"I had a brother once—a noble youth, one on whose face the beard of manhood had hardly sprouted yet," and he went forth brave of heart and firm of step to share the toils and perils— endure the privations—to suffer even death (?) for his country at—Elmira! Guardian angels protect him from commissary missiles, and return him in safety to his "papa," old Monroe, "with bright laurels on his brow."
We "simmer," ORPHANT.

From the 108th Regiment.
Headquarters 108TH REG'T, N. Y. S. Vols.
River, VA., August 19th, 1864.
The past week has been one of thunder, "thunder of the skies," and thunder of artillery have prevailed night and day. The daily publication of "usual quietness prevails in front of Petersburg" has been broken, and salvos of artillery along a line of 20 miles have caused a great shaking up. The thunder of the skies and vivid lightning has been accompanied by copious showers, which are joyfully welcomed by the soldiers after an unparalleled "heated term."
On the afternoon of the 12th inst., orders were received "to pack up &c.," and move immediately; which being complied with we arrived at City Point, twelve miles, in the evening. Anticipations ran high and a rumor was firmly believed that the 2d corps were bound for Washington. All were highly elated, and jocosely remarked, "What a gay time we'll have after the Johnnies in Maryland," &c—On Saturday the embarkation of troops commenced, and at sunset the 2d corps was afloat on the James. As each steamer and propeller received its cargo of human beings they dropped down the river several miles and anchored. About 10 P. M., one by one, the boats headed about and proceeded up stream. There were twelve boats heavily laden, and as they moved silently along, the sight was grand and thrilling. About midnight, rising from my couch, (the top of a water cask,) and looking out, precipitous banks that had a familiar appearance were visible. It was a fixed fact that the 2d corps were at Deep Bottom and Strawberry Plains, the scene of their operations three weeks since, when the distance, twenty miles, was marched in one night.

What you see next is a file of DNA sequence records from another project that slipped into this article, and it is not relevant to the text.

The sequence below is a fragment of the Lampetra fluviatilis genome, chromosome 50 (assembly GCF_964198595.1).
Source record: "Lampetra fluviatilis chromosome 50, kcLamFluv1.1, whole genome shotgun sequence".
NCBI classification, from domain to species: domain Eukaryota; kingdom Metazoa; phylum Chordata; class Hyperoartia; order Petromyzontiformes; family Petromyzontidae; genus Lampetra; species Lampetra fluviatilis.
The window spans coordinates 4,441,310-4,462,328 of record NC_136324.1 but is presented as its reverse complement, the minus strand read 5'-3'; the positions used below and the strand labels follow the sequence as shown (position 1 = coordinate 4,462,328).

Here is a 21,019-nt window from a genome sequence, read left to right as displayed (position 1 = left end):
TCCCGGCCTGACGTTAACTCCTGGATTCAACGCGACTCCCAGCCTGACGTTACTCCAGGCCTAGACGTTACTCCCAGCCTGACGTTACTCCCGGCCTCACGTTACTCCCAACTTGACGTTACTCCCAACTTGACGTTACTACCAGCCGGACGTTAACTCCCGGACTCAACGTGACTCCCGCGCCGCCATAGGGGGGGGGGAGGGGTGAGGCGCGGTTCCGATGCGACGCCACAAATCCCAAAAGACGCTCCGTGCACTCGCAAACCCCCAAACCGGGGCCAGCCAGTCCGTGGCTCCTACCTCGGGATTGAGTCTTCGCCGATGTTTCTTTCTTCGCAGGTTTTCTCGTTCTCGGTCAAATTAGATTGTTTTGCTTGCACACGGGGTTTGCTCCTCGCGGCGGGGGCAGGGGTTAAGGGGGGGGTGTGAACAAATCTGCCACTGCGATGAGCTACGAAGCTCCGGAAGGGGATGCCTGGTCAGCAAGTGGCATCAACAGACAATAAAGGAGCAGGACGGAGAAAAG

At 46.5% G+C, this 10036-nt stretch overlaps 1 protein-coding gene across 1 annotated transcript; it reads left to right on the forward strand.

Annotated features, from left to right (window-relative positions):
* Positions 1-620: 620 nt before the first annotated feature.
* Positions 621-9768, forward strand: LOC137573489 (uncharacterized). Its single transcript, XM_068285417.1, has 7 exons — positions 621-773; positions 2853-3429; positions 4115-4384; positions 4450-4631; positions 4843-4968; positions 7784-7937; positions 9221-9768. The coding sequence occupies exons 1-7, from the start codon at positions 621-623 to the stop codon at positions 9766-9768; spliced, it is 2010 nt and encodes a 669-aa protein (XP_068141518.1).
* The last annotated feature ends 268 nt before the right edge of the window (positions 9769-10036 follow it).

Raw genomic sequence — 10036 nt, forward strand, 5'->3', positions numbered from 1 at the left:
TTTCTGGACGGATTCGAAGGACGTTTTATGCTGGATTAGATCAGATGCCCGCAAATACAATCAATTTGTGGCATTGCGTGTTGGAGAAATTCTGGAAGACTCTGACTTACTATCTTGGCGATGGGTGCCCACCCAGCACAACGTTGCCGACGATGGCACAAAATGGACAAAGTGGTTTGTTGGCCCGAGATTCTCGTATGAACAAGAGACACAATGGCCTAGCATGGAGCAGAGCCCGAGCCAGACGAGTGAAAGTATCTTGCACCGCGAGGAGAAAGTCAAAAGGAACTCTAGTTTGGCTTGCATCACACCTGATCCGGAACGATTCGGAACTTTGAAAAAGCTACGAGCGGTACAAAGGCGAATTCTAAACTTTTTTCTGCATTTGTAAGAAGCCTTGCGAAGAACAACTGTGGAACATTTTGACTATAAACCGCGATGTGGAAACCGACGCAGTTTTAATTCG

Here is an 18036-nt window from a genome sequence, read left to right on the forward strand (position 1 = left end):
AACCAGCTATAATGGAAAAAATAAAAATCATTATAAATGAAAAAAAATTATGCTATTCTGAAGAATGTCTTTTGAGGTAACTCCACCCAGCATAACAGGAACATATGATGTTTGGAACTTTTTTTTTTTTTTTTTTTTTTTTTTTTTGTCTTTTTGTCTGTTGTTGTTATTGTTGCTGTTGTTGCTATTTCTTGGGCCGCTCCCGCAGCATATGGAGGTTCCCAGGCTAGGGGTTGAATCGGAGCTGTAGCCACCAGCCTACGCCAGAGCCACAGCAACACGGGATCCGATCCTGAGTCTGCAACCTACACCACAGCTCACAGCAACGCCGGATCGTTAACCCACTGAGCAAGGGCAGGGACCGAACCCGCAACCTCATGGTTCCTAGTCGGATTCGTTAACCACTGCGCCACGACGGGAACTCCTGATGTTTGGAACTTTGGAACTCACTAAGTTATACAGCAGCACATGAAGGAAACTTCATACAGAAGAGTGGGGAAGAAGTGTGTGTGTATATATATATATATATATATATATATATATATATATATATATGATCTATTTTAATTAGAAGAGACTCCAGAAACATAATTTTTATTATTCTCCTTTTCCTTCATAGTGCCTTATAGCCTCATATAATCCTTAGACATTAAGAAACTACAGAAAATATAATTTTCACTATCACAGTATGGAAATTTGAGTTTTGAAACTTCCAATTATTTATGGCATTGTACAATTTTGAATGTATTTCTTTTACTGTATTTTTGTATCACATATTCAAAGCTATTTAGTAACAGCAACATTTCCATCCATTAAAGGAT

Sunday morning (14th) the troops were landed, and immediately proceeded to the various positions assigned. The heat was intense and several men were sun-struck and overcome. Of the terrific fighting that has since occurred you will have the particulars ere this reaches you. The troops of the 2d and 10th corps, and cavalry, have withstood the fierce assaults of the enemy, and gave them back "their full change." The 108th, although several times under heavy fire, has thus far fortunately suffered no casualties. We are so near Richmond and present such a threatening attitude to Fort Darling that the rebels are very desperate in their attacks. The huge winrows of their dead left, attesting the fact. 
The health of the regiment is excellent notwithstanding the excessive heat that has prevailed, and the liability of miasmatic disease arising from the vast marshes along the James and Appomattox rivers in this section. It will be recollected that the yellow fever nearly depopulated Petersburg several years since. The rancorous subjects there now, are undoubtedly aware of the cause of the present depopulation, which strongly savors of "cannon on the brain."
Two years ago this day the 108th left Rochester. The scene is fresh in the memory of the men. They sit in circles, earnestly relating their experience, and ardently wishing that they may be home one year hence. The only casualty in the regiment to report since my last, is that of private Hugh Craig of Co. B, whose right thumb was shattered by a ball from the rebels while the regiment was on fatigue duty on the night of the 8th inst. Lt. Col. Pierce commands our (3d) brigade—Capt. Andrews the regiment. 

Casualties in the 108th.—"Trume," the Democrat's correspondent, gives the following list of casualties in the 108th N. Y. Volunteers, at Reams Station, Va., Aug. 25, 1861:
Co. A—Private Warren T. Card.